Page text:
Ganassi is the first American-based prototype team to confirm its entry in the 2023 24 Hours of Le Mans. It’s expected that Team Penske, which raced this year’s Le Mans with a full-time WEC entry in LMP2, also will race Le Mans with Porsche’s new LMDh car that is set for IMSA, but the manufacturer has yet to confirm its driver and team lineup.

Next year will mark the return of Cadillac to Le Mans for the first time since 2002.

Before joining Ganassi last year, Lynn made 28 WEC starts since 2016, winning the LMGTE Pro class at Le Mans in 2020.

“I’m absolutely thrilled to continue with Cadillac and Chip Ganassi Racing,” Lynn said in a release. “It’s a huge honor to drive for Chip in any capacity but certainly on a full factory sports car program, it’s seriously cool. Cadillac has so much heritage as a luxury North American sports car brand, so to be able to represent them is a huge privilege. I’ve had a lot of fun in my first year doing it and to continue that onto the World Endurance Championship stage is fantastic.

“For me, returning to WEC is sort of what I’ve always known and it’s a bit like going into my wheelhouse. This year in IMSA was a bit different with getting to know all-new circuits and a new style of racing so 2023 will be filled with a bit more of what I’m used to with more of a European focus. I think what’s significant about WEC is without a doubt Le Mans. As a sports car race, Le Mans is the crown jewel and everything that we want to win. To be able to take Chip Ganassi Racing and Cadillac back to Le Mans to fight for overall honors is a huge honor and that’s something that I’m going to work tirelessly to make sure we achieve.”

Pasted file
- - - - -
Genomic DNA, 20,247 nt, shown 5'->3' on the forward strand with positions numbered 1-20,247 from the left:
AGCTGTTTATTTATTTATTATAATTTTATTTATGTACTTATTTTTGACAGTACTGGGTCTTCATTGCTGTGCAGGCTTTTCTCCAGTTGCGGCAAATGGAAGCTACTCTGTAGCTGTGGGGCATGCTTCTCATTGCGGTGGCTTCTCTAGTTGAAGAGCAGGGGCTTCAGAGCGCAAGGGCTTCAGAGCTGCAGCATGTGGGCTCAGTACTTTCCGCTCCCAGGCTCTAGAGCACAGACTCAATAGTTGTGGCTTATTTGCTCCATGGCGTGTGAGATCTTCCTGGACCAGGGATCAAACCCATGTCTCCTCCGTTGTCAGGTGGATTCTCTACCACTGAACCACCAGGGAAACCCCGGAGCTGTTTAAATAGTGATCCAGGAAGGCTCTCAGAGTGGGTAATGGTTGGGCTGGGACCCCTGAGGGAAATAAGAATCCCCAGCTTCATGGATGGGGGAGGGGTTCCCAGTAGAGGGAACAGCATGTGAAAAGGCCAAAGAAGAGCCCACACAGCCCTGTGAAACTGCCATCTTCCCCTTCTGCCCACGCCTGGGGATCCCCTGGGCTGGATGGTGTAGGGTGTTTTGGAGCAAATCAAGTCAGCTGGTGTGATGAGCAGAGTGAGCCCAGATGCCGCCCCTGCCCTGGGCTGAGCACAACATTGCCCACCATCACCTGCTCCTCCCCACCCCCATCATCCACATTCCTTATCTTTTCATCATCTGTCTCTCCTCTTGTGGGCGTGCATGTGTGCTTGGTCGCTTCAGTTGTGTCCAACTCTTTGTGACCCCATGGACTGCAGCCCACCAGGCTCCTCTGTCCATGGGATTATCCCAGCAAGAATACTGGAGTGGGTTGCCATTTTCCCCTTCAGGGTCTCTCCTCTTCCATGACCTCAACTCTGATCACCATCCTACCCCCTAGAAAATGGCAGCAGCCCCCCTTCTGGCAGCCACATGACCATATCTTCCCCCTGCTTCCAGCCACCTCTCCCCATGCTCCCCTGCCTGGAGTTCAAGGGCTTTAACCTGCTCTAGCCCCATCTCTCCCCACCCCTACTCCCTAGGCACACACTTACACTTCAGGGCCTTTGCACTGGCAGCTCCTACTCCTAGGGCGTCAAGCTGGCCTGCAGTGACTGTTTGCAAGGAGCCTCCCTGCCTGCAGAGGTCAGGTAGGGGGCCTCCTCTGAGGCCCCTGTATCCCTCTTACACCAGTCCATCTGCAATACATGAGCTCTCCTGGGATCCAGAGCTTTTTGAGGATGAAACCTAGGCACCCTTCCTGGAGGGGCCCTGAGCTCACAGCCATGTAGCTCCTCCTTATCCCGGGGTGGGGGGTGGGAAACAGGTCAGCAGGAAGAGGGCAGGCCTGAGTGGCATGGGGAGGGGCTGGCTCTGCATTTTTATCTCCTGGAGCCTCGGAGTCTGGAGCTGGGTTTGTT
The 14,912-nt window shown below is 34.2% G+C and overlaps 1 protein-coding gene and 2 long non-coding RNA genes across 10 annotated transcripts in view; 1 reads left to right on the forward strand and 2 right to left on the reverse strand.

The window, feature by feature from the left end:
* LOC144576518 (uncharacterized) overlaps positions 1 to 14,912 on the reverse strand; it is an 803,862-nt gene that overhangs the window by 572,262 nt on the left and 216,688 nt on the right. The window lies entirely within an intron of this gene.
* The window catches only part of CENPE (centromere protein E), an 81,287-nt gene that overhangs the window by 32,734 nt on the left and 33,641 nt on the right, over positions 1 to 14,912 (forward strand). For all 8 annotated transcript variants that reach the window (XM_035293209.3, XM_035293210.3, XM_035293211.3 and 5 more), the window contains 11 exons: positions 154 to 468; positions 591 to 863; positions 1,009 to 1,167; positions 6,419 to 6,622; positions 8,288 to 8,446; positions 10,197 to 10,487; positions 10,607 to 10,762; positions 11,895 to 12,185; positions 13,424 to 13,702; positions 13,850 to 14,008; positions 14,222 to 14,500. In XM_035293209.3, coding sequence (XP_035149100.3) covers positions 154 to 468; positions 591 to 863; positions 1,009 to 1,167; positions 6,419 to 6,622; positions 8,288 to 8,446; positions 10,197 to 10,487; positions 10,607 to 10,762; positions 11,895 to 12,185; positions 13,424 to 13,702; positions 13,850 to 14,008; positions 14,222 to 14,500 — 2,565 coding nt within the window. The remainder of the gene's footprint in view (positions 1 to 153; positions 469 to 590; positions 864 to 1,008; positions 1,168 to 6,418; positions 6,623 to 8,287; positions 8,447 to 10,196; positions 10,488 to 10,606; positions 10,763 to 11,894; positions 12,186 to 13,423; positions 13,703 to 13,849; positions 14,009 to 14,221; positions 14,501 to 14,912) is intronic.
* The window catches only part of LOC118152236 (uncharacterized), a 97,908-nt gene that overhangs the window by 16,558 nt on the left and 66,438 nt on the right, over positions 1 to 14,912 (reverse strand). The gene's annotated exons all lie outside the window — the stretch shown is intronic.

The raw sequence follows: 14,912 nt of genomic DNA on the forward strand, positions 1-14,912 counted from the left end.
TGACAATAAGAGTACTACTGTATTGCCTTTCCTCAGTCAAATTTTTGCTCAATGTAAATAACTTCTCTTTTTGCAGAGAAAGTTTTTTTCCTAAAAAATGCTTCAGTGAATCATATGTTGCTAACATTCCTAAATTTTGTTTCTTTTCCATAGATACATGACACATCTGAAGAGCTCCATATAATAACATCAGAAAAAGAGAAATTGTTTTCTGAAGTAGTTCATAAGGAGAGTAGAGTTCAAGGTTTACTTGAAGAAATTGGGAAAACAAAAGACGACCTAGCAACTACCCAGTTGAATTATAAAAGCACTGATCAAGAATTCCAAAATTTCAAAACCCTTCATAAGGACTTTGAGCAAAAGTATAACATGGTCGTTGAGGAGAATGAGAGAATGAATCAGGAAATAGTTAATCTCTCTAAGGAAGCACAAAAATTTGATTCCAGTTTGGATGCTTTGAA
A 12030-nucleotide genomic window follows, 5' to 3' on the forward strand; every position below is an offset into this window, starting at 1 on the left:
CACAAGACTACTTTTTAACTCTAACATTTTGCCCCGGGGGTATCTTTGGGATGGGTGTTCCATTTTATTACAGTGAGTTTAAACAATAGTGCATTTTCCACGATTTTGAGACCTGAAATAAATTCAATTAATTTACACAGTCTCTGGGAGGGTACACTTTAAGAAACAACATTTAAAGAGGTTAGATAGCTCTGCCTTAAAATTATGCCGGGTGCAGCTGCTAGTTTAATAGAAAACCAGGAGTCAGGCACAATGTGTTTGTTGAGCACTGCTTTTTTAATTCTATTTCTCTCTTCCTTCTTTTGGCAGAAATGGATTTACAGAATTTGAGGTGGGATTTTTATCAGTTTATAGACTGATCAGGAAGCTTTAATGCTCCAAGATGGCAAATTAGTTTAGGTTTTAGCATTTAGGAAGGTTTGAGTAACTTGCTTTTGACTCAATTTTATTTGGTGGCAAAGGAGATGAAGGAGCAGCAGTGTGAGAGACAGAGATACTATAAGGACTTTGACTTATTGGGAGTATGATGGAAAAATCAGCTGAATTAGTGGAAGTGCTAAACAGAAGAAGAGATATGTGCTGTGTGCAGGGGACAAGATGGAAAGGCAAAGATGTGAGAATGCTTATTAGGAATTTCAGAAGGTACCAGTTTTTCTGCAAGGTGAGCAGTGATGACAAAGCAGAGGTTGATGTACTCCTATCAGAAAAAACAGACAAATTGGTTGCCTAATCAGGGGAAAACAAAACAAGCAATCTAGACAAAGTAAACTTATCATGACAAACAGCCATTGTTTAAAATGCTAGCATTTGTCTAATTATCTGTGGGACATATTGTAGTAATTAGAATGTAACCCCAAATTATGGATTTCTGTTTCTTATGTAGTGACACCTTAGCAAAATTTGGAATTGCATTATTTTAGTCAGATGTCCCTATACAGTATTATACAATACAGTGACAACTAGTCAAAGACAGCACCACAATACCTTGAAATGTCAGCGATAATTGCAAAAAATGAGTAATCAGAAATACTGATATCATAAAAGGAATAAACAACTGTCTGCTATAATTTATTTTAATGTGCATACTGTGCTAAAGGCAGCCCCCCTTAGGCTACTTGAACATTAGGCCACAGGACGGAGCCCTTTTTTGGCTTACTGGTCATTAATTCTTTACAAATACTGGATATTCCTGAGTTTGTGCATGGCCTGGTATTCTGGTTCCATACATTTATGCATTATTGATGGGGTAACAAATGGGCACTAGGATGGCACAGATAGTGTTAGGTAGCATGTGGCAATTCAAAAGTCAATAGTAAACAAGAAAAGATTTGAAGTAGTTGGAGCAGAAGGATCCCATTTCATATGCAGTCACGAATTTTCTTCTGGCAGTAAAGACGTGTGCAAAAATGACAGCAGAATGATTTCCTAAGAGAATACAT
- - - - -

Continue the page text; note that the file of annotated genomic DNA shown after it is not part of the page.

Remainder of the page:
Bamber won the Le Mans overall in 2015 and ’17 with Porsche teams and also was a 2019 GTLM champion in IMSA.

“I am really happy to continue at Chip Ganassi Racing and Cadillac,” Bamber said in a release. “I’ve loved my first season in DPi and now to continue over into the LMDh era and WEC is super exciting. Looking forward to fighting for a world championship and another Le Mans victory.

“The World Endurance Championships gives us the opportunity to race at the world’s biggest race, which is Le Mans, the crown jewel of sports car racing. I’ve been lucky enough to win it before and it’s obviously a huge goal for Cadillac and everyone at Chip Ganassi Racing. To have that goal in sight is really exciting. It’s been great to have Alex as a teammate in 2022. We’ve been able to learn and grow together in the DPi, and we have a really good partnership going into WEC. We know each other really well and believe adding Richard will be a seamless transition.”

Said Westbrook: “After four really good years at Chip Ganassi Racing, I’ve got so many friends there and I’ve always dreamt to come back one day. It just worked so well between 2016 and 2019, and I’m delighted we found a route to come together again. I can’t wait, it’s an exciting era in sports car racing right now.

“I feel like I know Alex and Earl really well. I did Le Mans with Alex in 2020 and I’ve known him for years. It feels like I’m going back with an ex-teammate and exactly the same with Earl. Although I’ve never shared a car with Earl, we’ve always done the same sort of racing be it in WEC or in IMSA. We’ve had lots of battles, including this year in our dueling Cadillacs. We’ve always gotten along quite well, and I can say we’re going to have a great year together.”

The seven-race WEC season, which also includes a stop at Spa, will begin March 17 with the 1,000 Miles of Sebring at Sebring International Raceway in Florida.